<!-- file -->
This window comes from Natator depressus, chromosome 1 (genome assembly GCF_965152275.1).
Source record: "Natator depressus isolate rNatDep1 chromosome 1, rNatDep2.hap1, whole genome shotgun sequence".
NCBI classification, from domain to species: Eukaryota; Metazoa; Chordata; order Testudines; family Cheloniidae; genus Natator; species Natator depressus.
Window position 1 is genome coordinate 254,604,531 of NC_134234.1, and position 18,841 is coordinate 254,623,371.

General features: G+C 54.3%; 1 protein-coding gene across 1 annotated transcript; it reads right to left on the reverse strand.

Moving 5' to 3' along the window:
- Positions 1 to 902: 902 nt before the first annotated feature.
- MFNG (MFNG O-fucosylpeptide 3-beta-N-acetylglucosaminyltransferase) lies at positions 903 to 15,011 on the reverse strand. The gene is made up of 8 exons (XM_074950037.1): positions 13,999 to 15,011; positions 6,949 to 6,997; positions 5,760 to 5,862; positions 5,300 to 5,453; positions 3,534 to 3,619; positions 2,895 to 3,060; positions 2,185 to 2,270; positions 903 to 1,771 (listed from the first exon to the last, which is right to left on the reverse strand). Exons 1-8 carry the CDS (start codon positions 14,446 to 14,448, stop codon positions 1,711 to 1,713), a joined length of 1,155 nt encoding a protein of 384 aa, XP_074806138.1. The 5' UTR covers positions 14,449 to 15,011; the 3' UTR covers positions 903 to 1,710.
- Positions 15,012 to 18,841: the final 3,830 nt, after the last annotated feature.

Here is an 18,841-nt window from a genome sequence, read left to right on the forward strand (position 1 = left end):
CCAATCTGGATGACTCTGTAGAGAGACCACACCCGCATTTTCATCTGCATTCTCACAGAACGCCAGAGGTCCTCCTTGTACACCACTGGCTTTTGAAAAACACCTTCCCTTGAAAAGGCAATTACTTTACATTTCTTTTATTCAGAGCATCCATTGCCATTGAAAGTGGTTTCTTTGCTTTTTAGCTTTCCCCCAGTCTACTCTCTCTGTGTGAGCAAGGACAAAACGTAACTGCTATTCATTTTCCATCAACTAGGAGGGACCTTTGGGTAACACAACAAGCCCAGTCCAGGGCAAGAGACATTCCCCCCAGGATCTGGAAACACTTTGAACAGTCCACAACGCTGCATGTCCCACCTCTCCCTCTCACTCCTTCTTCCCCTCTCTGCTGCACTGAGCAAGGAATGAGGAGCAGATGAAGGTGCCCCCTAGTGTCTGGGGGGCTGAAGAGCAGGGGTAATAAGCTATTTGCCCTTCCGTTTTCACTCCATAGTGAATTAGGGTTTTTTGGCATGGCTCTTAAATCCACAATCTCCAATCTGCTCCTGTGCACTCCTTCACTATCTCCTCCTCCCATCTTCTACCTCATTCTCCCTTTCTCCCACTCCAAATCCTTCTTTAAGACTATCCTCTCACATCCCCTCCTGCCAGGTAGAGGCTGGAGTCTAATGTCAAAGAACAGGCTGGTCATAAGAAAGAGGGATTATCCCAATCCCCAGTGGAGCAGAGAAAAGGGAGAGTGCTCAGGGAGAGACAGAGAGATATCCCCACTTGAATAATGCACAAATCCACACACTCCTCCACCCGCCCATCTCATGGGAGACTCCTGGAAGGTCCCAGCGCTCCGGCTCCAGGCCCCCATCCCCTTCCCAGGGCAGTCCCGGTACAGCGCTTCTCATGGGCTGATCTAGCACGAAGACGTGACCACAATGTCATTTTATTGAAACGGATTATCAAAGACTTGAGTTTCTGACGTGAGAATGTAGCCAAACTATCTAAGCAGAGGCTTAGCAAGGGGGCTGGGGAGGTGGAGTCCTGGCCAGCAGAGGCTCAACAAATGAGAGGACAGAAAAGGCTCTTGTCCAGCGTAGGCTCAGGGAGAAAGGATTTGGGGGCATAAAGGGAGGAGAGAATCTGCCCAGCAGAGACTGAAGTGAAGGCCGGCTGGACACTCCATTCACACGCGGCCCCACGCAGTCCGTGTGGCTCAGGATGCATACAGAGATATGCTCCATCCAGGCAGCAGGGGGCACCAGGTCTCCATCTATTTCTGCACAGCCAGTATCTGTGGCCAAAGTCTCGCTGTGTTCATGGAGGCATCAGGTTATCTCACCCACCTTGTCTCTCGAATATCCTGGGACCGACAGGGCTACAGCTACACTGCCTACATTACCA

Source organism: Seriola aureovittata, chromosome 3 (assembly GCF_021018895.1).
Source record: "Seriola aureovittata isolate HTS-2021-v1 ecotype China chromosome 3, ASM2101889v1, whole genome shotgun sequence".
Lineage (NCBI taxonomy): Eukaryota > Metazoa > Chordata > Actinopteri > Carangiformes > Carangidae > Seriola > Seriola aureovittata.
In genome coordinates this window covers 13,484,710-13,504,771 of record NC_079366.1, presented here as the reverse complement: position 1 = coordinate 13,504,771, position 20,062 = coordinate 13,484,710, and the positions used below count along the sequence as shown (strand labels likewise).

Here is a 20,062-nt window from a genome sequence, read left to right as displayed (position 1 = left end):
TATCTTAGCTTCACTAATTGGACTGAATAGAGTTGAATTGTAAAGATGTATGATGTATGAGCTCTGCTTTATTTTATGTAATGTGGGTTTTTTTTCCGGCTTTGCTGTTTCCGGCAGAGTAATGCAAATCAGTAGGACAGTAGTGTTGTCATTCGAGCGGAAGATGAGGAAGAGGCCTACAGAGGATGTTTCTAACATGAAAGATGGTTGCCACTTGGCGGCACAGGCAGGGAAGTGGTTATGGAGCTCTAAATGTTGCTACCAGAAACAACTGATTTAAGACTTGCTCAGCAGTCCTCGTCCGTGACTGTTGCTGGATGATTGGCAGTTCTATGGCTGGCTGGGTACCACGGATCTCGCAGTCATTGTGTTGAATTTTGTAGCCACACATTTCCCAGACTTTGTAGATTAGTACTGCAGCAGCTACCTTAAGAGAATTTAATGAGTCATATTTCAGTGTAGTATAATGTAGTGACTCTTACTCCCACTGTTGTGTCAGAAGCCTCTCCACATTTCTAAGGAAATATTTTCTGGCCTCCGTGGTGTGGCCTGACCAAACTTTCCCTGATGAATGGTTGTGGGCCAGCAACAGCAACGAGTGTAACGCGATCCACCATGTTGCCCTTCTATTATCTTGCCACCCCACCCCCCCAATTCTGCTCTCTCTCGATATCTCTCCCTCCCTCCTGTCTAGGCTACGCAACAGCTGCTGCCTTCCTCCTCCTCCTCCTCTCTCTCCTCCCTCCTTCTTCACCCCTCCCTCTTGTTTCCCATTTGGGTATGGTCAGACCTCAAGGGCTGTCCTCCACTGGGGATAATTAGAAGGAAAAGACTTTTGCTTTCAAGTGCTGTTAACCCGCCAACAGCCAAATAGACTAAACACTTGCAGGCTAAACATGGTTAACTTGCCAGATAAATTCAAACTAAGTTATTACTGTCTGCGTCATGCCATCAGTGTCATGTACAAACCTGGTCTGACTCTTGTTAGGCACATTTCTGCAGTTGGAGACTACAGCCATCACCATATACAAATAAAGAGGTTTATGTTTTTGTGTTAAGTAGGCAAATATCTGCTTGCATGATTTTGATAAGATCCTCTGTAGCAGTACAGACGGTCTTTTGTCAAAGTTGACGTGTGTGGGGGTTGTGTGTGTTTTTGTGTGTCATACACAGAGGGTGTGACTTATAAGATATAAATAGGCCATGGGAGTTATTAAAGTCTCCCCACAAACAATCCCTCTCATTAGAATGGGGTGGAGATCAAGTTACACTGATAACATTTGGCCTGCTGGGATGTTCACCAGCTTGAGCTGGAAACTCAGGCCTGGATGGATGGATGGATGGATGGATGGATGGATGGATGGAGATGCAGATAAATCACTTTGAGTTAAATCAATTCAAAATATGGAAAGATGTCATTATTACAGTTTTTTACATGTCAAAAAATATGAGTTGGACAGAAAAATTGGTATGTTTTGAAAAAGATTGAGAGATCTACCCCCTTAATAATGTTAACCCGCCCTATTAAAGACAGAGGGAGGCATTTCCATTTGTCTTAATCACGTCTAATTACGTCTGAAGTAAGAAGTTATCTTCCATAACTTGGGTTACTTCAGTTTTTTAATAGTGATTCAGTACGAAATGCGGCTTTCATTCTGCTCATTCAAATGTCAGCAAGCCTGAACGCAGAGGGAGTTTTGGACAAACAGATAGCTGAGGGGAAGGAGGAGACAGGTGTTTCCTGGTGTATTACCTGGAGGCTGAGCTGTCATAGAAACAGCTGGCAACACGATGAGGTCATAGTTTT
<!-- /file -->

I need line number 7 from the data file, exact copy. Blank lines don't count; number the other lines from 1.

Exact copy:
- Positions 1 to 902: 902 nt before the first annotated feature.